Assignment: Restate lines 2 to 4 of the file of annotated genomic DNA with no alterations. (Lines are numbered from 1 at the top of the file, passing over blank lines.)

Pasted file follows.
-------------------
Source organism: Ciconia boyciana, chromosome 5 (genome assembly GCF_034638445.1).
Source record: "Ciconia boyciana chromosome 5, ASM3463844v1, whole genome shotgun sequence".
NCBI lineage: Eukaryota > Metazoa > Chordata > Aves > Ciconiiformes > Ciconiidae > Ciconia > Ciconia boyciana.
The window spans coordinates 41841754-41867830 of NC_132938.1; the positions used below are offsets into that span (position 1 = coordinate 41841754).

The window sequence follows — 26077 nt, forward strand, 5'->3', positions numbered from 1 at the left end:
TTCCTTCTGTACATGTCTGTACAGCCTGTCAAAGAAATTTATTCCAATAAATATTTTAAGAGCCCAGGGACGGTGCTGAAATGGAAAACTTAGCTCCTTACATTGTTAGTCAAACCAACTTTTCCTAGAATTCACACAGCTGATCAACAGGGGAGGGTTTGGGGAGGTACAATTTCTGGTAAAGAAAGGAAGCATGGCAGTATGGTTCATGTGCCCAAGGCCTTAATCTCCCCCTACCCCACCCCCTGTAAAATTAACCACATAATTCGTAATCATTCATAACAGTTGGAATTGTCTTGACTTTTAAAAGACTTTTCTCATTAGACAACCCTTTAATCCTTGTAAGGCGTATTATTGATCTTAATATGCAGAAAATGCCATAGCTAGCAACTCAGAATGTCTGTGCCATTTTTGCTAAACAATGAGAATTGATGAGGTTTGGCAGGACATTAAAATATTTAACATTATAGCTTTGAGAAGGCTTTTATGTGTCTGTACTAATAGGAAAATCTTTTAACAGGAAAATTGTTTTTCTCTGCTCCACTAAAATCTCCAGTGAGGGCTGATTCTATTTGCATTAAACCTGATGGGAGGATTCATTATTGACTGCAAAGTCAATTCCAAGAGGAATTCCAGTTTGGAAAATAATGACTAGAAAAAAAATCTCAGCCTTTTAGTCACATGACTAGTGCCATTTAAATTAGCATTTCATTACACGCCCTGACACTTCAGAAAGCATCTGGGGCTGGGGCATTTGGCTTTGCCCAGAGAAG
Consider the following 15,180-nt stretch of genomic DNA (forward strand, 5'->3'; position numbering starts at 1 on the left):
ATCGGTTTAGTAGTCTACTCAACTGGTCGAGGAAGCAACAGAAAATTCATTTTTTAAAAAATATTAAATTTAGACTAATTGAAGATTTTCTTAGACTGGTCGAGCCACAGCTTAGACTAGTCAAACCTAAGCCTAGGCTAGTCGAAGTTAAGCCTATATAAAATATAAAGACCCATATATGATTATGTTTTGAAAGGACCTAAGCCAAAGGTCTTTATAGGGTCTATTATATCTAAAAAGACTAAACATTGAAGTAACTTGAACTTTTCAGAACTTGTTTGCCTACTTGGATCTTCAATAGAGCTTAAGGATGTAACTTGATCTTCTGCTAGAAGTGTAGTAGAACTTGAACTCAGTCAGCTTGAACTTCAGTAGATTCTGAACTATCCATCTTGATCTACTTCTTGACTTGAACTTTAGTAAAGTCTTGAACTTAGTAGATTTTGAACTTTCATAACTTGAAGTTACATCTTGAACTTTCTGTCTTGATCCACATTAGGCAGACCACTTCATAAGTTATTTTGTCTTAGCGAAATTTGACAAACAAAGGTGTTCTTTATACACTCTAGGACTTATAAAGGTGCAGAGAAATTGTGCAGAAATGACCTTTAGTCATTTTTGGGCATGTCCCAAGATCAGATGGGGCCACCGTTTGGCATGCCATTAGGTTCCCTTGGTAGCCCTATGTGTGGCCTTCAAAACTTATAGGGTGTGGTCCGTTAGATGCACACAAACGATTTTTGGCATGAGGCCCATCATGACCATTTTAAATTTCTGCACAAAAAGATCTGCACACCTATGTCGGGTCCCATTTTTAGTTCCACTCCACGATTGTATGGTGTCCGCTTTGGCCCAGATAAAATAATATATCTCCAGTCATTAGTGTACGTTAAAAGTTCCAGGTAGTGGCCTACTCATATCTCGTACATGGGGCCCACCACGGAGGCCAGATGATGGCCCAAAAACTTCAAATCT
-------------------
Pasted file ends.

Source record: "Ciconia boyciana chromosome 5, ASM3463844v1, whole genome shotgun sequence".
NCBI lineage: Eukaryota > Metazoa > Chordata > Aves > Ciconiiformes > Ciconiidae > Ciconia > Ciconia boyciana.
The window spans coordinates 41841754-41867830 of NC_132938.1; the positions used below are offsets into that span (position 1 = coordinate 41841754).